• Jul 17th 2009 at 4:00PM
  • 44
One of the more controversial parts of the Chrysler bankruptcy was the decision to cut 789 dealerships by June 9. The move made for a quick, painful end to dealerships that in some cases spanned several generations of family ownership. When General Motors entered bankruptcy, it said it would cut about 1,300 retail stores, but the automaker planned on waiting until October, 2010 to pull the plug.

The dealership closings hit small and medium-sized towns particularly hard, putting pressure on lawmakers to do something to rectify the problem. The U.S. House took initial steps towards restoring the doomed dealerships by passing a bill to restore dealer rights. The bill, which has just been approved by the House by a 219-208 margin, would restore dealerships back to their previous state, forcing automakers to work through state courts to close down the stores. Since dealerships are such a big part of the employment picture in most states, GM and Chrysler face an expensive uphill battle to close the stores if the bill is also passed by Congress and then signed into law by President Obama.

Automotive News is reporting that Chrysler says the bill would cost the company $2 billion per year over the next four years. Vice President Peder Grady added on the Chrysler blog that if the bill were passed, " it flies in the face of a U.S. vehicle market that has declined 40 percent since 2007." AN also says that GM estimates the bill would cost them $2.5 billion in support, training and IT costs over a period of time.

The Obama administration is reportedly against the measure, saying that the dealership closings were "a critical part of their overall restructuring to achieve long-term viability." Thus, even if the measure passes muster in the Senate, there's a good chance it will face a veto from President Obama.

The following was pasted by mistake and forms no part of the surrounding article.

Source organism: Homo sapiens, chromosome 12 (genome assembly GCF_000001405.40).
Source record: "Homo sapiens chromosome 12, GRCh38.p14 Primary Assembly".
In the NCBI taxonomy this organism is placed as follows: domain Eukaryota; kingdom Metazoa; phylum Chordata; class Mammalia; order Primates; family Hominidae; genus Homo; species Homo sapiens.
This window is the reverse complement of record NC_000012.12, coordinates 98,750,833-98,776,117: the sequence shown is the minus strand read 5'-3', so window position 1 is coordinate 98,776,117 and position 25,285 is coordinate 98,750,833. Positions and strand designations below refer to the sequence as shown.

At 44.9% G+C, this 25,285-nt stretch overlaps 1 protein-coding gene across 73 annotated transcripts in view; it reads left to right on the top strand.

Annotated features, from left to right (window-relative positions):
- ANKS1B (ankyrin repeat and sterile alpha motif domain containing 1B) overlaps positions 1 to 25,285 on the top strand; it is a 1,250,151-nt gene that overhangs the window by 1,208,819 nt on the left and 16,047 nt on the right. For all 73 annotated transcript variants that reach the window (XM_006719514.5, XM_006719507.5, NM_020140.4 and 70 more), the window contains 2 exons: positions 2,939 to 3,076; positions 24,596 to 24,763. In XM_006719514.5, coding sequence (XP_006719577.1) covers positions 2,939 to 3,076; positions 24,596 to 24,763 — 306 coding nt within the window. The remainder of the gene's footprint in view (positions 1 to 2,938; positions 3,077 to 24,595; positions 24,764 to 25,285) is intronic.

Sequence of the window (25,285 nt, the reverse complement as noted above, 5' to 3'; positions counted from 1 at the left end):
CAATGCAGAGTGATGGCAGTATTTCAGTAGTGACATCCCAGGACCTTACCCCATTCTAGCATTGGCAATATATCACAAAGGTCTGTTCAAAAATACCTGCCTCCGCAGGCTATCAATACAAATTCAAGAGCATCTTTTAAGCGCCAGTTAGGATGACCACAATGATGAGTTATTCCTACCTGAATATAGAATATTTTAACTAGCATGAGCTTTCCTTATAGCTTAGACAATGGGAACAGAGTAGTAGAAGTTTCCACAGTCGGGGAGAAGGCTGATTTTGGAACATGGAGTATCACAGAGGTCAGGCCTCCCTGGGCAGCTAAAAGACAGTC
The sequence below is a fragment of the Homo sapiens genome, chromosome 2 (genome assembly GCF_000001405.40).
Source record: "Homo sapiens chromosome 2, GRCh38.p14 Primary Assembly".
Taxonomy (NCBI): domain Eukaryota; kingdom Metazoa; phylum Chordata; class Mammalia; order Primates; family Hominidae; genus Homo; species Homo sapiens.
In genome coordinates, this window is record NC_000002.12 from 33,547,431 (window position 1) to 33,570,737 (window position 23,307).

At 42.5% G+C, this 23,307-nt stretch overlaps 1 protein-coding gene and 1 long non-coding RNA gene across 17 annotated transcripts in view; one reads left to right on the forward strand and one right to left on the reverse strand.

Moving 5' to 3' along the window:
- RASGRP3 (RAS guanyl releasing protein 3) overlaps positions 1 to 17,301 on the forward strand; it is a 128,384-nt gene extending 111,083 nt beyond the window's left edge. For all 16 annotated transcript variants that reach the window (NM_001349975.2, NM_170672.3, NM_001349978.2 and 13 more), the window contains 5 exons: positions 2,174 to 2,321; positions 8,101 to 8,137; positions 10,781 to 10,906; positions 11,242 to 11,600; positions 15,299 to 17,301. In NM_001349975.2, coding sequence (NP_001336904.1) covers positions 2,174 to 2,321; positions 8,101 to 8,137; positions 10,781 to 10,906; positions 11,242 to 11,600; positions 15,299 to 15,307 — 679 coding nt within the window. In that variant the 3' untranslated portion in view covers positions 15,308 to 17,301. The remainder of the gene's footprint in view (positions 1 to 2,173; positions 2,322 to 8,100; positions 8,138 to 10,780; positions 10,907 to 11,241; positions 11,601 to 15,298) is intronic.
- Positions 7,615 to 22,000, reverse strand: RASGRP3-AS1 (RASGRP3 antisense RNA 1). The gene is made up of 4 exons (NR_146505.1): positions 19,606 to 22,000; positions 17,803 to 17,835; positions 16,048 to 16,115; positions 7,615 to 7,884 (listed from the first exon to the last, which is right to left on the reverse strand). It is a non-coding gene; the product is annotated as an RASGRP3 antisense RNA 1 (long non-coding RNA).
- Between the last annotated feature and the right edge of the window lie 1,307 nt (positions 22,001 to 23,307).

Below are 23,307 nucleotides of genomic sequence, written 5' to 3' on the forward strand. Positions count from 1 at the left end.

[Source: Automotive News - subs req'd | Image: Spencer Platt/Getty]

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    • 1 Second Ago
      • 6 Years Ago
      I support President Obama if he veto this Bill ! it is stupid and it
      is pointless. These dealers have a huge used car market to sell from.
      If that is not good enough then tough ! Sorry but if we force GM and
      Chrysler to continue their support to these dealers then we can
      pretty sure expect that we the tax payers will never get repaid from
      gm and Chrysler because then everything that has came to this point
      to get gm and Chrysler back on their feet's surely will force these
      two to go out of business and then the shock wave will make the
      unemployed of these dealerships pale in comparison ! this is sad but
      it is a must but cold evil to keep GM and Chrysler alive which
      employs far more in it ranks and it's suppliers ranks then these
      dealership did employ . If this bill would get passed then more then
      likely the end will be. These dealers should do the American thing and
      never quit but change course. There are other automakers out there who
      may pick a few up. you have Hyundai, KIA , Mazda , Suzuki that are
      with far fewer dealerships and Hyundai, KIA are two prime automakers
      who are on the Verge of being huger or the same as GM Toyota or ford.
      • 6 Years Ago